Living and learning with each new day


Advertise with us

Hey there, time traveller!
This article was published 30/03/2022 (432 days ago), so information in it may no longer be current.

For me, every day is a learning da and every day is a teaching day. Some days I learn more than I teach, and those are good days.

I have grown up in the pet industry. My first retail job was in a pet store and all through my adult life I have consistently been drawn back to working with pets. My 22 years here in Winnipeg serving the fine people of St. Vital and beyond have been a pleasure and when I look back, I cannot believe the changes that have happened, both in the industry and in my own life.

Two decades ago, pet nutrition was just becoming a thing. I remember a company coming to me with a “holistic” kibble, touting it as both the first of its kind, and the first $50 bag of dog food. Yes, those groundbreaking advances happened barely 20 years ago. Sure, there may have been other “natural” foods, and even some that were more than $50 per bag, but this was a major mainstream company introducing this new concept.

After more than 20 years of doing business, columnist Jeff McFarlane reflects on how much more care and thought people give to making pet food choices.

In the time since, pet foods and pet food companies have evolved rapidly, whole market sectors, such as ‘grain free’ have exploded, and the amount we spend on pet foods has risen dramatically, with industry monitors saying the U.S. has eclipsed $100 billion per year.

We are much more conscious of reading labels for ourselves, so it makes sense that we are taking a closer look at what is on the labels of pet foods. Many people still buy the big bags of food at big box stores without looking at the label – after all, it’s the dog or cat food they’ve been told is good and that they’ve been using for years.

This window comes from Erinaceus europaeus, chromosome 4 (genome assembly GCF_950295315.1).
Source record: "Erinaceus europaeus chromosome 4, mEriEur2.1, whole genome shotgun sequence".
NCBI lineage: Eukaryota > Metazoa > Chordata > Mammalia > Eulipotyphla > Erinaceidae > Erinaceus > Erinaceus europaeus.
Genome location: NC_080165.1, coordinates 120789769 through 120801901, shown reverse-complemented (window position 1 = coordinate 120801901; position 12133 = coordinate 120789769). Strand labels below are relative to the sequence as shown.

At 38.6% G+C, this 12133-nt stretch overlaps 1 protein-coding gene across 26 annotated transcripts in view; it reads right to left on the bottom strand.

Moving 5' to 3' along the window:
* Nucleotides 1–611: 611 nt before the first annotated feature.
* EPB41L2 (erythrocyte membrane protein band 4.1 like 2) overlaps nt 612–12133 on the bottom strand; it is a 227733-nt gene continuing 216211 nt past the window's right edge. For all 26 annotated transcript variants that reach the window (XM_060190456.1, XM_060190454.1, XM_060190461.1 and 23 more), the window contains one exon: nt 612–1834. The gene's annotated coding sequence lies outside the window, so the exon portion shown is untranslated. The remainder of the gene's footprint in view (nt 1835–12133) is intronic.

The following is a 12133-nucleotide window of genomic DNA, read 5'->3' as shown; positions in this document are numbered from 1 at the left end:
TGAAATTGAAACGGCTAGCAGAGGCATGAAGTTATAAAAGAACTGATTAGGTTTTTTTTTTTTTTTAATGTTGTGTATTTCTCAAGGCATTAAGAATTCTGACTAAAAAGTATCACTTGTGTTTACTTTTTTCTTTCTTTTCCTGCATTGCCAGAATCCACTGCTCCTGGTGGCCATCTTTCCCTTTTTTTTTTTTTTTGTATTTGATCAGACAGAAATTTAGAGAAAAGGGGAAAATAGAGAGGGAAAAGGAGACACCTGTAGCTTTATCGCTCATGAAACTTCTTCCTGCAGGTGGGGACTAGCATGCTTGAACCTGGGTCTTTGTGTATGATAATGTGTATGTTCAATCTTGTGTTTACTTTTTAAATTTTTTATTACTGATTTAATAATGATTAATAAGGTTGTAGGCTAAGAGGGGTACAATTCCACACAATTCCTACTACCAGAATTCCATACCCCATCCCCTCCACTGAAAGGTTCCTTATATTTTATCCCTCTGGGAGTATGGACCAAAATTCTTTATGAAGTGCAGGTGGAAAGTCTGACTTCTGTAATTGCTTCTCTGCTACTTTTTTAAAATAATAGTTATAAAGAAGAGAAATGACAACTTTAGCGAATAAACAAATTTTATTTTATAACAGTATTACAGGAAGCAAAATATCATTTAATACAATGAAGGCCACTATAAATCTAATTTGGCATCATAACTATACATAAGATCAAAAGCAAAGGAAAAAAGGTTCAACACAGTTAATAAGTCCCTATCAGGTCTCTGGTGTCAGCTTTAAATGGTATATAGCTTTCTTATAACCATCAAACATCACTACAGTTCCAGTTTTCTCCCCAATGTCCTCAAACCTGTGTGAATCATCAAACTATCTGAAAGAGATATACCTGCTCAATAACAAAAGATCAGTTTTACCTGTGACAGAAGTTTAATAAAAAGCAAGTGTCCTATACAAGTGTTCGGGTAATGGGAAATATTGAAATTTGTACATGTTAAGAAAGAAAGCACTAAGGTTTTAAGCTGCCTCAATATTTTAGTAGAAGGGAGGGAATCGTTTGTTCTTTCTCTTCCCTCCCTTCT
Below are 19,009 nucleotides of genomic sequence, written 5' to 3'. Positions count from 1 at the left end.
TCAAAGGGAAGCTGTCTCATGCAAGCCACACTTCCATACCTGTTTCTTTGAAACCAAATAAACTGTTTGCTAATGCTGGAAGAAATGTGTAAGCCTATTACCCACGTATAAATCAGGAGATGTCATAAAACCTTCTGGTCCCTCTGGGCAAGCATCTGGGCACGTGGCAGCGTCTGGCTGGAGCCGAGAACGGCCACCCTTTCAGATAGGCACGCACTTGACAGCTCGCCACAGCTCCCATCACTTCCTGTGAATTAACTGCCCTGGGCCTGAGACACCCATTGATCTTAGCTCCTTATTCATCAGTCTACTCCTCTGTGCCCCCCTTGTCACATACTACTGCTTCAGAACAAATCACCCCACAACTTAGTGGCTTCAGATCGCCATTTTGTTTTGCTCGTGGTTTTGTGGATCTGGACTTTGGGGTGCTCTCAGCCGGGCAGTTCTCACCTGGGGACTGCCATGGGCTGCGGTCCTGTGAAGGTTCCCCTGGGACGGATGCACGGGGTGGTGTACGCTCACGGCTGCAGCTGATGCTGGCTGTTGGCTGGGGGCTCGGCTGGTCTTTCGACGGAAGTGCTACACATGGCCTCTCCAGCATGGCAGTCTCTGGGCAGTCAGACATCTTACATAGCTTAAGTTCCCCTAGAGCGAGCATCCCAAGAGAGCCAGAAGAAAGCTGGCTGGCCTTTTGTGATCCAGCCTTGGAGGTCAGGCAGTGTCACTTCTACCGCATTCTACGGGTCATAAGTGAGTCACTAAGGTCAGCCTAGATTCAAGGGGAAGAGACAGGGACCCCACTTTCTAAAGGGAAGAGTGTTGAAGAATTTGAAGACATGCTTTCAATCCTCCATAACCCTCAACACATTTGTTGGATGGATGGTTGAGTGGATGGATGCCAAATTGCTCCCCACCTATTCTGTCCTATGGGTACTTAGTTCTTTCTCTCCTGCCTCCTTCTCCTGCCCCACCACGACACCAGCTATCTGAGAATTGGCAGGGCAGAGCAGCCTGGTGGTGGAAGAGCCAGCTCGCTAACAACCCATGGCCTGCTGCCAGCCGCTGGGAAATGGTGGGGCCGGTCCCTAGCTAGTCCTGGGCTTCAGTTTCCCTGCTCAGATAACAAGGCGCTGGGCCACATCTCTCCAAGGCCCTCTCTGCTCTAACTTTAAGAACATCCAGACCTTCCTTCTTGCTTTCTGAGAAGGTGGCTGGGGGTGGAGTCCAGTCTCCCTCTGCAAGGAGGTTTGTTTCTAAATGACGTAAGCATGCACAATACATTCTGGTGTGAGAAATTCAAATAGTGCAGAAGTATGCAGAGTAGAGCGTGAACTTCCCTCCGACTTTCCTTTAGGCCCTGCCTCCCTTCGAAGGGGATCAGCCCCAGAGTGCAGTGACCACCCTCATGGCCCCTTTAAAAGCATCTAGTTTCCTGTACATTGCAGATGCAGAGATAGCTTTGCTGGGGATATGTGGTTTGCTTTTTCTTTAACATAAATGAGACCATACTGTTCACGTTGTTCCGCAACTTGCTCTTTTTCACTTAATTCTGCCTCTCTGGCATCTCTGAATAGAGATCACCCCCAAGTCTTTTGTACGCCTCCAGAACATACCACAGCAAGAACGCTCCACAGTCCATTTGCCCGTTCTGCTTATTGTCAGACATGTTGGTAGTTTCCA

But as we hear of more pet food recalls, or warnings about certain ingredients (BHA or BHT, propylene glycol or titanium dioxide to name a few), people are reading labels and choosing to spend a little more to get a better food.

Some people are taking it further, looking for more natural products, or even getting away from processed food altogether. This has contributed to the growth of two categories of foods, the ‘no synthetics’ dry foods and frozen raw foods.

Twenty years ago, you’d have been hard-pressed to find either of those in a retail store. Nowadays there are stores that sell these items almost exclusively. We have been told we need to eat cleaner, fresher foods, and people and pets are getting the opportunity to try these foods. The results have been amazing.

It took me years to overcome the industry training and bias. A lot of my personal journey was through my own pets and the changes food has made in their lives. Sharing those stories with clients having similar issues gave them reason to give it a shot, most of the time with tremendous results. And then they tell two friends, and so on and so on.

Big companies spend millions convincing us to buy products with flashy advertising and fancy bags – that’s just the way it works. It’s the easy way to both sell and buy things.

Sometimes, though, doing some research and spending a little extra can result in a better life for our pets, and for us. I think it’s worth it.

Jeff McFarlane

Jeff McFarlane
Pets Are People, Too

Jeff McFarlane is the owner of Thrive Pet Food Market. Contact him with your questions or ideas or visit

Report Error Submit a Tip


Advertise With Us